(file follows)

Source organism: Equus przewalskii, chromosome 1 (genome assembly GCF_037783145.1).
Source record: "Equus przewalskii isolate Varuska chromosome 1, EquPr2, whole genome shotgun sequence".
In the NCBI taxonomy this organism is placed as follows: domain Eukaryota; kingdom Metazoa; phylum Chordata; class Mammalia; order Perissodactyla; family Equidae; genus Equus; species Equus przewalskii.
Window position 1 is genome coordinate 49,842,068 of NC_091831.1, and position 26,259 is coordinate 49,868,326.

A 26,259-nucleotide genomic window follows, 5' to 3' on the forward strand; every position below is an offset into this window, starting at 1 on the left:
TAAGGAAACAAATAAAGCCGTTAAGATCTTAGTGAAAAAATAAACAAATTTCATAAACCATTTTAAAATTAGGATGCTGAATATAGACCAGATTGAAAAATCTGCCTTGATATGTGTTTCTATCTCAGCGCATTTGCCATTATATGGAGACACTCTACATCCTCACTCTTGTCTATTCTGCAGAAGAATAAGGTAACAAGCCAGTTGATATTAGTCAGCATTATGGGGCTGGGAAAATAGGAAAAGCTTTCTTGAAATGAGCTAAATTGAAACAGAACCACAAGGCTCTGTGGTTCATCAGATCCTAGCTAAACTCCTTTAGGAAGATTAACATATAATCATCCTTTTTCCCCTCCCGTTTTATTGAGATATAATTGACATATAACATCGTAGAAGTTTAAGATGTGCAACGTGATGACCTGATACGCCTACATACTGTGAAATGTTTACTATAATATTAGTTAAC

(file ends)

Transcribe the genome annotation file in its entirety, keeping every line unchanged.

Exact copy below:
Source organism: Equus przewalskii, chromosome 1 (genome assembly GCF_037783145.1).
Source record: "Equus przewalskii isolate Varuska chromosome 1, EquPr2, whole genome shotgun sequence".
In the NCBI taxonomy this organism is placed as follows: domain Eukaryota; kingdom Metazoa; phylum Chordata; class Mammalia; order Perissodactyla; family Equidae; genus Equus; species Equus przewalskii.
Window position 1 is genome coordinate 49,842,068 of NC_091831.1, and position 26,259 is coordinate 49,868,326.

A 26,259-nucleotide genomic window follows, 5' to 3' on the forward strand; every position below is an offset into this window, starting at 1 on the left:
TAAGGAAACAAATAAAGCCGTTAAGATCTTAGTGAAAAAATAAACAAATTTCATAAACCATTTTAAAATTAGGATGCTGAATATAGACCAGATTGAAAAATCTGCCTTGATATGTGTTTCTATCTCAGCGCATTTGCCATTATATGGAGACACTCTACATCCTCACTCTTGTCTATTCTGCAGAAGAATAAGGTAACAAGCCAGTTGATATTAGTCAGCATTATGGGGCTGGGAAAATAGGAAAAGCTTTCTTGAAATGAGCTAAATTGAAACAGAACCACAAGGCTCTGTGGTTCATCAGATCCTAGCTAAACTCCTTTAGGAAGATTAACATATAATCATCCTTTTTCCCCTCCCGTTTTATTGAGATATAATTGACATATAACATCGTAGAAGTTTAAGATGTGCAACGTGATGACCTGATACGCCTACATACTGTGAAATGTTTACTATAATATTAGTTAAC